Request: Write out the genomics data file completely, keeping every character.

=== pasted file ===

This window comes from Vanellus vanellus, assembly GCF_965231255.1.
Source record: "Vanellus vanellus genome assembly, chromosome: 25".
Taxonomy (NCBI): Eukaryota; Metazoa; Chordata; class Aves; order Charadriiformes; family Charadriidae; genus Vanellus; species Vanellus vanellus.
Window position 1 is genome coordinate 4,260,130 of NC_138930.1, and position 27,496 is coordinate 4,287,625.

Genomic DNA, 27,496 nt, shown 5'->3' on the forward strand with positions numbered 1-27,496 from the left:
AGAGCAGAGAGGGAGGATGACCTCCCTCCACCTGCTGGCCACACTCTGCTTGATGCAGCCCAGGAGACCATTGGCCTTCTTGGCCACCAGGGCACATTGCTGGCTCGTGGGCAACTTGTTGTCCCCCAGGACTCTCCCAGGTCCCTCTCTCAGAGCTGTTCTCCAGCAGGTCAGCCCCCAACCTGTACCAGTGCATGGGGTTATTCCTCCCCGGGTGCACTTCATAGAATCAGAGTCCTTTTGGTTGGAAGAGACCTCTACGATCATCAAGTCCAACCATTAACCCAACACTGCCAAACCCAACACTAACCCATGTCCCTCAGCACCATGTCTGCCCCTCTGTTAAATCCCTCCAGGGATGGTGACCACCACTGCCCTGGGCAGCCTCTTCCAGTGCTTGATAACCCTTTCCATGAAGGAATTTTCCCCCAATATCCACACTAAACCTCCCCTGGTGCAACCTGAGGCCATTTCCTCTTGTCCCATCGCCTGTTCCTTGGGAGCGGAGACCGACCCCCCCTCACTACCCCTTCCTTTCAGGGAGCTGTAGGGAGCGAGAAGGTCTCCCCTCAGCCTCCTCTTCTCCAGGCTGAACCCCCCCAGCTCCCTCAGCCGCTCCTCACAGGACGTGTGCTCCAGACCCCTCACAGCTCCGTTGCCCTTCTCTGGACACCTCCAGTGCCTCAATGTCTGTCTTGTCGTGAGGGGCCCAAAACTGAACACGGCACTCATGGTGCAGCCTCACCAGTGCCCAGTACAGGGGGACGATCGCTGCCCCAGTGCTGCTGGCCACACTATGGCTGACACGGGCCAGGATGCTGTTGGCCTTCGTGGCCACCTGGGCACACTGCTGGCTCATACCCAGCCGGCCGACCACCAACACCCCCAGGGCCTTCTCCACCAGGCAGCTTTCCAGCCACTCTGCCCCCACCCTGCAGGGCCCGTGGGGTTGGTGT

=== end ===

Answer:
This window comes from Vanellus vanellus, assembly GCF_965231255.1.
Source record: "Vanellus vanellus genome assembly, chromosome: 25".
Taxonomy (NCBI): Eukaryota; Metazoa; Chordata; class Aves; order Charadriiformes; family Charadriidae; genus Vanellus; species Vanellus vanellus.
Window position 1 is genome coordinate 4,260,130 of NC_138930.1, and position 27,496 is coordinate 4,287,625.

Genomic DNA, 27,496 nt, shown 5'->3' on the forward strand with positions numbered 1-27,496 from the left:
AGAGCAGAGAGGGAGGATGACCTCCCTCCACCTGCTGGCCACACTCTGCTTGATGCAGCCCAGGAGACCATTGGCCTTCTTGGCCACCAGGGCACATTGCTGGCTCGTGGGCAACTTGTTGTCCCCCAGGACTCTCCCAGGTCCCTCTCTCAGAGCTGTTCTCCAGCAGGTCAGCCCCCAACCTGTACCAGTGCATGGGGTTATTCCTCCCCGGGTGCACTTCATAGAATCAGAGTCCTTTTGGTTGGAAGAGACCTCTACGATCATCAAGTCCAACCATTAACCCAACACTGCCAAACCCAACACTAACCCATGTCCCTCAGCACCATGTCTGCCCCTCTGTTAAATCCCTCCAGGGATGGTGACCACCACTGCCCTGGGCAGCCTCTTCCAGTGCTTGATAACCCTTTCCATGAAGGAATTTTCCCCCAATATCCACACTAAACCTCCCCTGGTGCAACCTGAGGCCATTTCCTCTTGTCCCATCGCCTGTTCCTTGGGAGCGGAGACCGACCCCCCCTCACTACCCCTTCCTTTCAGGGAGCTGTAGGGAGCGAGAAGGTCTCCCCTCAGCCTCCTCTTCTCCAGGCTGAACCCCCCCAGCTCCCTCAGCCGCTCCTCACAGGACGTGTGCTCCAGACCCCTCACAGCTCCGTTGCCCTTCTCTGGACACCTCCAGTGCCTCAATGTCTGTCTTGTCGTGAGGGGCCCAAAACTGAACACGGCACTCATGGTGCAGCCTCACCAGTGCCCAGTACAGGGGGACGATCGCTGCCCCAGTGCTGCTGGCCACACTATGGCTGACACGGGCCAGGATGCTGTTGGCCTTCGTGGCCACCTGGGCACACTGCTGGCTCATACCCAGCCGGCCGACCACCAACACCCCCAGGGCCTTCTCCACCAGGCAGCTTTCCAGCCACTCTGCCCCCACCCTGCAGGGCCCGTGGGGTTGGTGT